Comedian David Steinberg continues in his role as earthat is, a sounding boardto some of the funniest people working today.
David Steinberg: Thank you for doing this.
Jerry Seinfeld: This is one of my favorite things. The greatest thing about being a comedian is knowing other comedians. And you get to talk to them. Its the most fun.
DS: I was watching Comedian, your documentary about going on the road. Did you enjoy doing that?
JS: When youre in comedy, people always come up and say, Oh, it must be so hard. It really isnt hard unless youre not good at it. If you can do it, its really kind of fun and easy.
DS: After Seinfeld, what surprised you most about being on the road?
JS: Well, after the show, the road was really a lot easier. Theres a much higher and broader intelligence level today.
DS: Theyre smarter.
JS: Everyones more aware of everything now.
DS: And theres nothing regional anymore.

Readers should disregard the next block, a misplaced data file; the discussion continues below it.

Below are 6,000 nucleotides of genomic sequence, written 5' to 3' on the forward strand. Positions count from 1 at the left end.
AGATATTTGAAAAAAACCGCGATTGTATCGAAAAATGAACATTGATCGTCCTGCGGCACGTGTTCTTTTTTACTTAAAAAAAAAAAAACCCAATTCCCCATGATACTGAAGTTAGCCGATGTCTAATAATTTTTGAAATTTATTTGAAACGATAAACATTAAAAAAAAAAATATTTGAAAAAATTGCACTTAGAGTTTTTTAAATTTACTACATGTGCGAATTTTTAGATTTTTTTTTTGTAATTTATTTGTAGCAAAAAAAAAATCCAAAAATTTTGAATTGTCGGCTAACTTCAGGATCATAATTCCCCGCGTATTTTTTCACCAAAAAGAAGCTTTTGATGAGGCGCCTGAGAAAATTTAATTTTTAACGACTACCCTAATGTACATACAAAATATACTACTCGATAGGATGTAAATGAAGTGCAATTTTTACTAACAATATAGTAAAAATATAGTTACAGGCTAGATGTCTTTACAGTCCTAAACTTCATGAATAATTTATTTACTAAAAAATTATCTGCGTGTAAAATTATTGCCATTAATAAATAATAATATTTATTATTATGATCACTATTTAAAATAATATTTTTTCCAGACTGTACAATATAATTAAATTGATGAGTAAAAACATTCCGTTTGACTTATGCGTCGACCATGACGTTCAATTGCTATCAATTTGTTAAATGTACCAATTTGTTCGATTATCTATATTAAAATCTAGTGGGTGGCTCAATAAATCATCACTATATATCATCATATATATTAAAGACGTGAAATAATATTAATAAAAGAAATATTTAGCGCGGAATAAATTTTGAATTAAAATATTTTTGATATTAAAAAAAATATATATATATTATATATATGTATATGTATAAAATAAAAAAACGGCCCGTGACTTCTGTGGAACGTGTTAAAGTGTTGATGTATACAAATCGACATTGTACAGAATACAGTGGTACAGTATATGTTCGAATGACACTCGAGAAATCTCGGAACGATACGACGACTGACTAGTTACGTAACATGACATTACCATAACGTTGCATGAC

JS: Not as much. My friend Spike has a theory that theres just too much of everything.
DS: I agree with that.
JS: Thats whats happening to us.
DS: Yeah, theres too muchyou see someone interesting on TV on Tuesday, and by Friday you hate that person.
JS: Youre tired of them. Dont you find youre tired of shows youve never seen? You hear of some shows farewell episode, and you go, Thank God theyre doneenough of that crap. And youve never seen one episode of it.
DS: Do people come up to you and say, Heres a joke.
JS: No, but what I get is people trying to be funny. I dont know why. I dont need you to be funny. I dont want to be entertained. Maybe they want to return the favor. You know, crankiness is at the essence of all comedy. My wife and I were discussing the different types of cranky. Theres entertaining cranky, annoying cranky, angry cranky.
DS: Do you ever get cranky and angry?
JS: Well, all comedy starts with anger. You get angry, and its never for a good reason, right? You know its not a good reason. And then you try and work it from there.